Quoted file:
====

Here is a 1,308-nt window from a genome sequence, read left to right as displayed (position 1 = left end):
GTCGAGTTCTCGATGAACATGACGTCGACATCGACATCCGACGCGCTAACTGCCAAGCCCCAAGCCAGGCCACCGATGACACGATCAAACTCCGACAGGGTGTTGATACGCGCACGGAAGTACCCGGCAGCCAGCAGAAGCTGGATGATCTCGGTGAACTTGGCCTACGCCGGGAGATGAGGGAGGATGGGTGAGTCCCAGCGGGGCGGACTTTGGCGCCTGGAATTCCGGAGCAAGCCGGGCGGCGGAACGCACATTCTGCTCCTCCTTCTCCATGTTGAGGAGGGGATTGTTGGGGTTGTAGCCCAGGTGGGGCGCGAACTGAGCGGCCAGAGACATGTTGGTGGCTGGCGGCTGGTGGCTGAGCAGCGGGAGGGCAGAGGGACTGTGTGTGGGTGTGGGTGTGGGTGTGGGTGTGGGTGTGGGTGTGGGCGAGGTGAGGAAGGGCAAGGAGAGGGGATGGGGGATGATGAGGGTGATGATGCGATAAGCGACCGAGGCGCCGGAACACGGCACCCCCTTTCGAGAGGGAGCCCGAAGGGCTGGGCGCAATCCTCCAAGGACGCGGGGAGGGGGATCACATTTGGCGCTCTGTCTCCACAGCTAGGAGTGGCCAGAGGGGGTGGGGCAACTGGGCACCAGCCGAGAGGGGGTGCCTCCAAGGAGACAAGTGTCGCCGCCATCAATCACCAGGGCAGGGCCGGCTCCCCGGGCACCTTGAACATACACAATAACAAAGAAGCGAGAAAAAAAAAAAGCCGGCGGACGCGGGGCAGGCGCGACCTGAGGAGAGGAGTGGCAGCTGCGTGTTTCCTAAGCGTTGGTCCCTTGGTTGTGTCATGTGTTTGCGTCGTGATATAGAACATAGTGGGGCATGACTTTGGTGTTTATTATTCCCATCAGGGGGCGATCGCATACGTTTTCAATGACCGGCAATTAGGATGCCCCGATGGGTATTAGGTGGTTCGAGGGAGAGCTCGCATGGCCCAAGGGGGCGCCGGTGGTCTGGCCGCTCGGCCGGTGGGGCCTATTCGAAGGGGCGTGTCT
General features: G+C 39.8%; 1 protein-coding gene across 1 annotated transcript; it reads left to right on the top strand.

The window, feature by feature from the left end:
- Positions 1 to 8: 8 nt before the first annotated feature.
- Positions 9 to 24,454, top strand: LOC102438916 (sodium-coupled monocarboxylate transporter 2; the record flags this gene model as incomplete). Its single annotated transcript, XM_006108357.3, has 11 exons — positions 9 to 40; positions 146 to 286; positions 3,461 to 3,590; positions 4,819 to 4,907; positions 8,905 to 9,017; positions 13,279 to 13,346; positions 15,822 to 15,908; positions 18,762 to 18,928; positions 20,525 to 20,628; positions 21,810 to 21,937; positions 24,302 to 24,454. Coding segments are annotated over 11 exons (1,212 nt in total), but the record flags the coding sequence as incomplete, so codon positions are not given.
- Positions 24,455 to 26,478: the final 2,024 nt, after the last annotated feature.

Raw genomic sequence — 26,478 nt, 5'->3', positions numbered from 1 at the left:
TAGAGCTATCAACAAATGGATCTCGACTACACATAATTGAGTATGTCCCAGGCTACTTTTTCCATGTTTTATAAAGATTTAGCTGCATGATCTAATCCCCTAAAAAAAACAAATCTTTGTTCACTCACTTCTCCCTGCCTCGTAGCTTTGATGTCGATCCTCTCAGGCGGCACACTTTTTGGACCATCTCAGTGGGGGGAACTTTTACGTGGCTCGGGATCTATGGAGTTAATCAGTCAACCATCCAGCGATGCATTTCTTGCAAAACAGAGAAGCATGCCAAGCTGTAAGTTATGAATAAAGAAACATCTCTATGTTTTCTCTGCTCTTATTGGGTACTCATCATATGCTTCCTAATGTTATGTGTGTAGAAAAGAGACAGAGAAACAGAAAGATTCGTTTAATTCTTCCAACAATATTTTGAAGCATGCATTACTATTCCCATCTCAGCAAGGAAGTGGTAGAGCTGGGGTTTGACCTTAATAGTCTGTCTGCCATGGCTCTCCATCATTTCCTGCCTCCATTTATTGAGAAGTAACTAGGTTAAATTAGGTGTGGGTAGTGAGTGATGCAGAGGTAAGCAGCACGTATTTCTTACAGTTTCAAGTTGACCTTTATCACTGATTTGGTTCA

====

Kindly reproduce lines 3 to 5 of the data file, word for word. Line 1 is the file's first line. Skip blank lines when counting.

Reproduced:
General features: G+C 39.8%; 1 protein-coding gene across 1 annotated transcript; it reads left to right on the top strand.

The window, feature by feature from the left end:
- Positions 1 to 8: 8 nt before the first annotated feature.